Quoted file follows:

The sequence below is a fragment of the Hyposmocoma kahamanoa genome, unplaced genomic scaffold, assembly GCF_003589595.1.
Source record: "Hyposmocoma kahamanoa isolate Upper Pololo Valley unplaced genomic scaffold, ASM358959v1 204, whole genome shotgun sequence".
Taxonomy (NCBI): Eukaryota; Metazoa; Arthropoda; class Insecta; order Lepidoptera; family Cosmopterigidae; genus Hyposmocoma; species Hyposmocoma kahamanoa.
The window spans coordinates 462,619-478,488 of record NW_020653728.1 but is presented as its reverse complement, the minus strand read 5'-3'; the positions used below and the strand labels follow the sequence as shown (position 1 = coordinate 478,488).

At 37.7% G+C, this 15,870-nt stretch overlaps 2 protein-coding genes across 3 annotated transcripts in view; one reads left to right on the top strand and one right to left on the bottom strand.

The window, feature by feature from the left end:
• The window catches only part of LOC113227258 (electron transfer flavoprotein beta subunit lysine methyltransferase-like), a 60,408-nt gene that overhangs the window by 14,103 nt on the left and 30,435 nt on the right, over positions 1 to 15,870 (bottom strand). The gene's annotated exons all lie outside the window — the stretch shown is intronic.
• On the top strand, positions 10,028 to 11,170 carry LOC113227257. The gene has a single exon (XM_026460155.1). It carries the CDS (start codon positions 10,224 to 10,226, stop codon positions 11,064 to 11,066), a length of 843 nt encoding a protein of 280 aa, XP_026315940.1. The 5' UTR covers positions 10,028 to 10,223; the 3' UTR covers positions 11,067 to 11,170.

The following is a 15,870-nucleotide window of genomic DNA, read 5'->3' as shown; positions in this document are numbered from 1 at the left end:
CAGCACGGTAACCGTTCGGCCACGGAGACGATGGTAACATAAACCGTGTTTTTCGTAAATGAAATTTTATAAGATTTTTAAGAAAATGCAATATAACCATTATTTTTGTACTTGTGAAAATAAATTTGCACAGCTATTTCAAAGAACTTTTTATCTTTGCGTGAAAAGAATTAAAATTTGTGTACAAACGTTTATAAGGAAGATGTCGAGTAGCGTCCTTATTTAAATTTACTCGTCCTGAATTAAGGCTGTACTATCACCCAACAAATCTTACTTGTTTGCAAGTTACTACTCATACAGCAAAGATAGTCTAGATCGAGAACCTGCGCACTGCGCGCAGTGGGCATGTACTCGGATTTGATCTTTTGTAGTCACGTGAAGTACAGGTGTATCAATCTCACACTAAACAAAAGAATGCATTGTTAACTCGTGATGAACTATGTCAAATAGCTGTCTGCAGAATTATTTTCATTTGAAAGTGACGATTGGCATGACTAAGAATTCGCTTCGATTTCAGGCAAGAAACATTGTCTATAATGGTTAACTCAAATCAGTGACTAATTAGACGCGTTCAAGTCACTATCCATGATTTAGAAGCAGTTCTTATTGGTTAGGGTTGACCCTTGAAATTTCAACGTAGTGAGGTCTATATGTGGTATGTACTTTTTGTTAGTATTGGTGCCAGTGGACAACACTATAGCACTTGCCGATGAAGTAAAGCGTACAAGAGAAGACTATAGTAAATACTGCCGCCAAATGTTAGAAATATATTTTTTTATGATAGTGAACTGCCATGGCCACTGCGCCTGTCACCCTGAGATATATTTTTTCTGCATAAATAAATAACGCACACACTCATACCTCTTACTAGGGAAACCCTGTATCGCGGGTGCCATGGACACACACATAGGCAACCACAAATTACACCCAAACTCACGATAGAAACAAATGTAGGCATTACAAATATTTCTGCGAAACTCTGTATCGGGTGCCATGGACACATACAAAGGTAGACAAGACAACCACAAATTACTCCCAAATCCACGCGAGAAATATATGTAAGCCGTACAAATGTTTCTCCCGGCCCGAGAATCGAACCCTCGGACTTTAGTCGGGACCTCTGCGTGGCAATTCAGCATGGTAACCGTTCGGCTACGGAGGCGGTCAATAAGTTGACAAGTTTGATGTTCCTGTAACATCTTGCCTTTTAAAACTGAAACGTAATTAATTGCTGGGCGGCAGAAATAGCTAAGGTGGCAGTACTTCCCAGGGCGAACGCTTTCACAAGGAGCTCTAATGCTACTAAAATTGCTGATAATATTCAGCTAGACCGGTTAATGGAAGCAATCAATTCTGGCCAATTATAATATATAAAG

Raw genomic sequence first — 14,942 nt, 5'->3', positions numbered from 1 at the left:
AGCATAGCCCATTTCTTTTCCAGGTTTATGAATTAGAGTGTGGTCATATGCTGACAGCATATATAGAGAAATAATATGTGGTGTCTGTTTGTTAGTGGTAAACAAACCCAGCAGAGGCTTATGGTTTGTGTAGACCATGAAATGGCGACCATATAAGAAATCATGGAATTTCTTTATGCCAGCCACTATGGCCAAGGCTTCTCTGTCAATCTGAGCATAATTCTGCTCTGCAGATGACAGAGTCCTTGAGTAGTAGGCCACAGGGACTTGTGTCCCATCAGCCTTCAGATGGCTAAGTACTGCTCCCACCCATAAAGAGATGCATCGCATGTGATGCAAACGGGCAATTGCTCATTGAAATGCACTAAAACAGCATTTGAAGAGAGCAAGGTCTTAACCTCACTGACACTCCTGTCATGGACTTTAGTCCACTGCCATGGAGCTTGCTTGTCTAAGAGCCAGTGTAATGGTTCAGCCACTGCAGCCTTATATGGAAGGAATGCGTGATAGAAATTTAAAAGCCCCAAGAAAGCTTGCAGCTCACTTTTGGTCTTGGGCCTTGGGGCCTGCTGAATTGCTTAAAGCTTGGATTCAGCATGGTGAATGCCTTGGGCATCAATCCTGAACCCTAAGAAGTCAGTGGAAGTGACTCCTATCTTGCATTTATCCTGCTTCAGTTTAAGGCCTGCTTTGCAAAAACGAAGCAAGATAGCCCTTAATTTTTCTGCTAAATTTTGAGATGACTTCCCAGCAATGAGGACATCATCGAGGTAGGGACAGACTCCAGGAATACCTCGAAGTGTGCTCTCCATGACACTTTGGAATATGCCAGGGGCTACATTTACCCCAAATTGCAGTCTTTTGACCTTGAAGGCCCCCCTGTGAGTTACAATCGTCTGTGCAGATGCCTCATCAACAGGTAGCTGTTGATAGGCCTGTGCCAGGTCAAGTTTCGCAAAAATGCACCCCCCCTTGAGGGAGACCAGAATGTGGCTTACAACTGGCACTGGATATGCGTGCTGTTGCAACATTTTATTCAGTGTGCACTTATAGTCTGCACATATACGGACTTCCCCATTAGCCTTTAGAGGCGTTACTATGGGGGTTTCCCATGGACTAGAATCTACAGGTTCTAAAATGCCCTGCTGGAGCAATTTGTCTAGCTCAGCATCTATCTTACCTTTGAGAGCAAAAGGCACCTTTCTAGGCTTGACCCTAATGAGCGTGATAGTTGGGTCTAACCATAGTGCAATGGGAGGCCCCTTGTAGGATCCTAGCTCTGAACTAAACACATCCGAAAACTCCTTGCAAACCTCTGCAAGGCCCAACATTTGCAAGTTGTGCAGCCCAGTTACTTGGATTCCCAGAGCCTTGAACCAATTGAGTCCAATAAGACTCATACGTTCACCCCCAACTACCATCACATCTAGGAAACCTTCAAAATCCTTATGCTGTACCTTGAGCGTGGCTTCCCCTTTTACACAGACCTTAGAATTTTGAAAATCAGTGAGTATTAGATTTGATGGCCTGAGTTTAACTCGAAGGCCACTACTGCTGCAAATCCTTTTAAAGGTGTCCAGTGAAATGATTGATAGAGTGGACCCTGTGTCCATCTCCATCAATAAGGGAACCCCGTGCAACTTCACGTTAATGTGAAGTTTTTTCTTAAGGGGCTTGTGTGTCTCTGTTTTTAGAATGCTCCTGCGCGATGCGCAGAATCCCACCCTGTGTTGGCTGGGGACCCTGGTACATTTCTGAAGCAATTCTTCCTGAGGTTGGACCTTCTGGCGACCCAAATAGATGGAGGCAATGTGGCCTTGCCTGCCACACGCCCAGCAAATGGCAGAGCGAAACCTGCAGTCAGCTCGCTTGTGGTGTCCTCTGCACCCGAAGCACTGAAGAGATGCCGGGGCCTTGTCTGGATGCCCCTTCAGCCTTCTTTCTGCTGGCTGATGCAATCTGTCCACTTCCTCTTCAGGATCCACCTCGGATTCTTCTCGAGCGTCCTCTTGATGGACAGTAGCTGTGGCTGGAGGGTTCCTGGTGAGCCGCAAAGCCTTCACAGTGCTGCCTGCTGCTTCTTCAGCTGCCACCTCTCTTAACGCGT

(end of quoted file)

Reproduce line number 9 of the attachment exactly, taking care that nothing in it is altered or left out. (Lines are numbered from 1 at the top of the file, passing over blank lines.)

The following is a 15,870-nucleotide window of genomic DNA, read 5'->3' as shown; positions in this document are numbered from 1 at the left end: